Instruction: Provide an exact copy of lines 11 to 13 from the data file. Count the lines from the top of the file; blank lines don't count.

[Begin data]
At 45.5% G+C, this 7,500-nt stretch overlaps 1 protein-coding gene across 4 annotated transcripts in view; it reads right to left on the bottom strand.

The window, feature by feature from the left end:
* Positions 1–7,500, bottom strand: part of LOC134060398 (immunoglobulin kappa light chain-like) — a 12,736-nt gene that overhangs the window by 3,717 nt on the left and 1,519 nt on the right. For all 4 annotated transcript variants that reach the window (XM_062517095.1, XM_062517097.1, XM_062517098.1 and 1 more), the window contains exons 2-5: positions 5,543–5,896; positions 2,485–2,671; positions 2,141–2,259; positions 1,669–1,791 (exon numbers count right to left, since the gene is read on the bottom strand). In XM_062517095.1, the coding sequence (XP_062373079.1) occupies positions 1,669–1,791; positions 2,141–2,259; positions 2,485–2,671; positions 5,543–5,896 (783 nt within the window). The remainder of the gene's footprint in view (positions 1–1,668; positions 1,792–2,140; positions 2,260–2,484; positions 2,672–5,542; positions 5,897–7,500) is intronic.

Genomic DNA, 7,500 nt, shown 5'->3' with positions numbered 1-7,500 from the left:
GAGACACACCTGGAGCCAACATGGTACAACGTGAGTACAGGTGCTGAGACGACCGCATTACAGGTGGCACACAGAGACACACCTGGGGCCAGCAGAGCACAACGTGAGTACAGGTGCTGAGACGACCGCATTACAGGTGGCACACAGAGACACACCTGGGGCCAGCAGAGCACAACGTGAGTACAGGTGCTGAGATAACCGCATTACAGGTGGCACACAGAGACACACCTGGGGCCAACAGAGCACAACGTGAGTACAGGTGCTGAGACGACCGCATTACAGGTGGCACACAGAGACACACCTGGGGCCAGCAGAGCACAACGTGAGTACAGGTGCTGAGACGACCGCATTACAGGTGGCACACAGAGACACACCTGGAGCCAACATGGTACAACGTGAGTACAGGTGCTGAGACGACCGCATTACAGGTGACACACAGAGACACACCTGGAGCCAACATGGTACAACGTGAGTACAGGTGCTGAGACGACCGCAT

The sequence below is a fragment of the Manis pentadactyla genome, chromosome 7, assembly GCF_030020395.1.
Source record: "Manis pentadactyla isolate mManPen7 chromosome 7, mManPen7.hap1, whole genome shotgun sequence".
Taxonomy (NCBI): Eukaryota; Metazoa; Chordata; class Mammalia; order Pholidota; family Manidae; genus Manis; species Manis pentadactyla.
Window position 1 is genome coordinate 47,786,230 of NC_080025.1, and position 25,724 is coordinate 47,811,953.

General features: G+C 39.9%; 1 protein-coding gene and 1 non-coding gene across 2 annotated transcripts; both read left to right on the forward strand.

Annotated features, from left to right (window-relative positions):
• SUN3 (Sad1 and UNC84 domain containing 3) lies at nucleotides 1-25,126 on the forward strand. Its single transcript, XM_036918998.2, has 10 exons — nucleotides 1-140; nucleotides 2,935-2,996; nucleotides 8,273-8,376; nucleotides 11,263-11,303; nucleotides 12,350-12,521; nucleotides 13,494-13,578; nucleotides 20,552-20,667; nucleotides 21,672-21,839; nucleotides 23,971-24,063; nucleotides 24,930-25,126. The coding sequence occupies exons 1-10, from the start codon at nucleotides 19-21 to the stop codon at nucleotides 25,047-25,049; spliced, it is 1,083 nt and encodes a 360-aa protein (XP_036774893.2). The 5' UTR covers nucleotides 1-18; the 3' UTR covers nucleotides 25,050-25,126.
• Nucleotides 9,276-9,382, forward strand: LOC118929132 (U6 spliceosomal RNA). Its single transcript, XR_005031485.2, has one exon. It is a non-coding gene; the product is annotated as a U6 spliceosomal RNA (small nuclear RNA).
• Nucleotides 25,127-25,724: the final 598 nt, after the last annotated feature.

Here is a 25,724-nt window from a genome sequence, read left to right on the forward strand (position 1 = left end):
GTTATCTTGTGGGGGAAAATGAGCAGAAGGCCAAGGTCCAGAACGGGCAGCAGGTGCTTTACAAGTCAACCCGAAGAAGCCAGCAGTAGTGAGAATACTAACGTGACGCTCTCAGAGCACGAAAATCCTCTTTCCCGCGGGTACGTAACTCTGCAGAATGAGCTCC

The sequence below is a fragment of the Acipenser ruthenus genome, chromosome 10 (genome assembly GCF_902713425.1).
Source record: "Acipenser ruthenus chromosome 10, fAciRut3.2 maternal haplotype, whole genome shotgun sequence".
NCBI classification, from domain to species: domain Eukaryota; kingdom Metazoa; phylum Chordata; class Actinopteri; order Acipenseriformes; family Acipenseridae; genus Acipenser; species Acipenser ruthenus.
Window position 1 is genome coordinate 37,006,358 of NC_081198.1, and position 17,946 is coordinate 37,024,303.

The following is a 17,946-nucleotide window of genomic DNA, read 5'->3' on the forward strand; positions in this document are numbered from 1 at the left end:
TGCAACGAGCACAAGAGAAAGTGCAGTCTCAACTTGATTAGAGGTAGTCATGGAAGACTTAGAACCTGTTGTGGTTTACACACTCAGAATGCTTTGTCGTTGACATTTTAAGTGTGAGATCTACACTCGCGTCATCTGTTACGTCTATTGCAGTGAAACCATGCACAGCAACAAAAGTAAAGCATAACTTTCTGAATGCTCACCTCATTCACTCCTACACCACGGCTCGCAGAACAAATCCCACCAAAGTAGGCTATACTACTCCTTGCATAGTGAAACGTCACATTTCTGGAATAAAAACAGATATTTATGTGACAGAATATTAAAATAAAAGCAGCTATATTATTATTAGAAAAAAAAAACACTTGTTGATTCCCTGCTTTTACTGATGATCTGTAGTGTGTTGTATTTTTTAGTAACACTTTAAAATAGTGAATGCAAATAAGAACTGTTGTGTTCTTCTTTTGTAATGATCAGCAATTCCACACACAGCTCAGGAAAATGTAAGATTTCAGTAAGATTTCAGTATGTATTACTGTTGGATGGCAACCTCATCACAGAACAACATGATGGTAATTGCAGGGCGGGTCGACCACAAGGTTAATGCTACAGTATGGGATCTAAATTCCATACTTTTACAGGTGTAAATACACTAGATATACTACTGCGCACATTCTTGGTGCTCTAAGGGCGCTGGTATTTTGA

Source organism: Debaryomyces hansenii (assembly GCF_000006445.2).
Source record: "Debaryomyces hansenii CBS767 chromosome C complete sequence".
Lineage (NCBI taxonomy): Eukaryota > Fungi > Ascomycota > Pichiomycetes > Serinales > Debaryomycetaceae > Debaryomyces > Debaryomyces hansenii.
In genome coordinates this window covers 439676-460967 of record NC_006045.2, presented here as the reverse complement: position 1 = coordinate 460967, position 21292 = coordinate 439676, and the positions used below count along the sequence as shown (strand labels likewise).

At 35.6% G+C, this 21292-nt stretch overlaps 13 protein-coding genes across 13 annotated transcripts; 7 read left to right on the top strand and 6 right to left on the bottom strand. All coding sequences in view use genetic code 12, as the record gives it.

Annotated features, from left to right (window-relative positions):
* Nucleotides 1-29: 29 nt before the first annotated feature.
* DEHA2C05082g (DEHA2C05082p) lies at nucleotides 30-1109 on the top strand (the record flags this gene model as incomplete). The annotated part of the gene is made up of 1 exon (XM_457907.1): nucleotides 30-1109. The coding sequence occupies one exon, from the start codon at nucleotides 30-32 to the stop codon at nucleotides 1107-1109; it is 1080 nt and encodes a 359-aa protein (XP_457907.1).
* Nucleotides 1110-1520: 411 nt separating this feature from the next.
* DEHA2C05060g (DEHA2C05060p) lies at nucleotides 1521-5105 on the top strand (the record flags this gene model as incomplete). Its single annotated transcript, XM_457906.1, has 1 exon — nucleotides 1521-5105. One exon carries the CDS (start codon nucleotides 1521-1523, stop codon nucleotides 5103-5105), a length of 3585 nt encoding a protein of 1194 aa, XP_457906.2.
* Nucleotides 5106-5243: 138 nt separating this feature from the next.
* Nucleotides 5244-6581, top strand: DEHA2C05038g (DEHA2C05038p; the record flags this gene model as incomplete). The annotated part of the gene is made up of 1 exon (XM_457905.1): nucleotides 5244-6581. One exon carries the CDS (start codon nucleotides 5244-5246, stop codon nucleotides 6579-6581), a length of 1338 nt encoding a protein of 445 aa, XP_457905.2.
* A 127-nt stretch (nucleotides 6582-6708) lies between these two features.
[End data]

Annotated features, from left to right (window-relative positions):
• SUN3 (Sad1 and UNC84 domain containing 3) lies at nucleotides 1-25,126 on the forward strand. Its single transcript, XM_036918998.2, has 10 exons — nucleotides 1-140; nucleotides 2,935-2,996; nucleotides 8,273-8,376; nucleotides 11,263-11,303; nucleotides 12,350-12,521; nucleotides 13,494-13,578; nucleotides 20,552-20,667; nucleotides 21,672-21,839; nucleotides 23,971-24,063; nucleotides 24,930-25,126. The coding sequence occupies exons 1-10, from the start codon at nucleotides 19-21 to the stop codon at nucleotides 25,047-25,049; spliced, it is 1,083 nt and encodes a 360-aa protein (XP_036774893.2). The 5' UTR covers nucleotides 1-18; the 3' UTR covers nucleotides 25,050-25,126.
• Nucleotides 9,276-9,382, forward strand: LOC118929132 (U6 spliceosomal RNA). Its single transcript, XR_005031485.2, has one exon. It is a non-coding gene; the product is annotated as a U6 spliceosomal RNA (small nuclear RNA).